To start, the acting by just about everyone in this picture is superb. The main cast delivers their performances with passion and gusto.

I love how in your face Ice Cube can be but there is a subtle gentleness under the surface that really comes out in his final scene, which is still maybe the best he’s ever been onscreen.

Cuba Gooding Jr. gave a somewhat understated performance that worked really well for his character and when the point comes in the movie for him to show real emotion, it has an impact that might have been lacking without his cool and chill demeanor leading up to it.

I also like Morris Chestnut, who is mostly just a regular guy here. He’s got issues but he’s a guy with a bright future, which makes his fate in the film extremely tough to process no matter how many times you’ve seen this play out.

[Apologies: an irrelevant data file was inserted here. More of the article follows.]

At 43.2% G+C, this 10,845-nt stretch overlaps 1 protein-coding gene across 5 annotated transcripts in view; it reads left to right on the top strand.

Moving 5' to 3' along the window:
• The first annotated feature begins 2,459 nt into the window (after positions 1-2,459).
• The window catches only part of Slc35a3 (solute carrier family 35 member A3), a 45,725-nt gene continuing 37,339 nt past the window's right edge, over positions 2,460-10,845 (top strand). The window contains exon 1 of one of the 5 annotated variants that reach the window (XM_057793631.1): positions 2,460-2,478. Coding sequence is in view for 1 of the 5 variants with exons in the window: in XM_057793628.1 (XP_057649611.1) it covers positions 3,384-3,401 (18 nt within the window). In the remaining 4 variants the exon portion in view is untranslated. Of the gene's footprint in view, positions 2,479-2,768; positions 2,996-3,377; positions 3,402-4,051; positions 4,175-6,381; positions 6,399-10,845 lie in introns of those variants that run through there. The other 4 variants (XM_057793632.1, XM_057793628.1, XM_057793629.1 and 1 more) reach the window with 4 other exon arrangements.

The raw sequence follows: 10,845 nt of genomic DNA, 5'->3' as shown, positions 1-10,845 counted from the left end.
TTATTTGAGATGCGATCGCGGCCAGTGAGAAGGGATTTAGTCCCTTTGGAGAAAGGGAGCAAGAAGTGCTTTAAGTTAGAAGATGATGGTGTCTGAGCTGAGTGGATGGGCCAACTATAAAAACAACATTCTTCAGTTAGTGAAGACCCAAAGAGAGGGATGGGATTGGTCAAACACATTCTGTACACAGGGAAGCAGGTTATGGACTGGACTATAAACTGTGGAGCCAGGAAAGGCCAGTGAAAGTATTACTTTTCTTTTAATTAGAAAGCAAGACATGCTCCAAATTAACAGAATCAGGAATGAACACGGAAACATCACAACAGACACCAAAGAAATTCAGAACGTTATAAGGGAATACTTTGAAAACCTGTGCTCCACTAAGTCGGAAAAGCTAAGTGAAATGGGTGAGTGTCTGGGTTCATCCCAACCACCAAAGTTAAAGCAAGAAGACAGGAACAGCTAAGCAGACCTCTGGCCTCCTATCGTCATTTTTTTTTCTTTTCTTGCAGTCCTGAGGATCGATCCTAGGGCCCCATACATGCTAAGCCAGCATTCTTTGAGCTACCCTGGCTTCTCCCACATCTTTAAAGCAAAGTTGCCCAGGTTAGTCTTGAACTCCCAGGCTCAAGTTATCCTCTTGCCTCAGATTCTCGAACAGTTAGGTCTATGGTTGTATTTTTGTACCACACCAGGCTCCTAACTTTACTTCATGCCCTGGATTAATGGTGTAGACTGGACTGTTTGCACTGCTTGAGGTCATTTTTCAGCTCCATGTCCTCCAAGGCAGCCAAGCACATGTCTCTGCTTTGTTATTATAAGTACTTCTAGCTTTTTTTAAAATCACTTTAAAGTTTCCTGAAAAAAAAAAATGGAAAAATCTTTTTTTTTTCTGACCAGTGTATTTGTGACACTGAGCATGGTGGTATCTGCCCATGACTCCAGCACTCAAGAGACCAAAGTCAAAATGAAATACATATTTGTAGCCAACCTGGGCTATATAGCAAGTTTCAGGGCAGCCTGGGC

The real scene stealer is Laurence Fishburne and while that shouldn’t be surprising, this was pretty early in his career and even though he’d been in many films before this, it is his role here that put his career path on a strong upward trajectory.

It’s also worth pointing out how beautiful and perfect Stanley Clarke’s score is. The music conveys real emotion and it grounds the drama in a way that the mostly hip-hop soundtrack can’t on its own. There is a great balance between hip-hop, soul and the score itself. However, in contrast to what became typical of this style of film after Boyz N the Hood, this doesn’t use a ton of rap music. It’s there where it needs to be but this wasn’t a movie that was trying to sell soundtrack tie-ins like everything that copied it. And it’s not that that’s a bad thing and I didn’t even notice it back in the day but seeing this film now, it was kind of refreshing knowing that the filmmaker relied heavily on his composer to assist with the tone and the movement of the plot. Side note: Stanley Clarke’s first score was Pee-Wee’s Playhouse, which got him an Emmy nomination.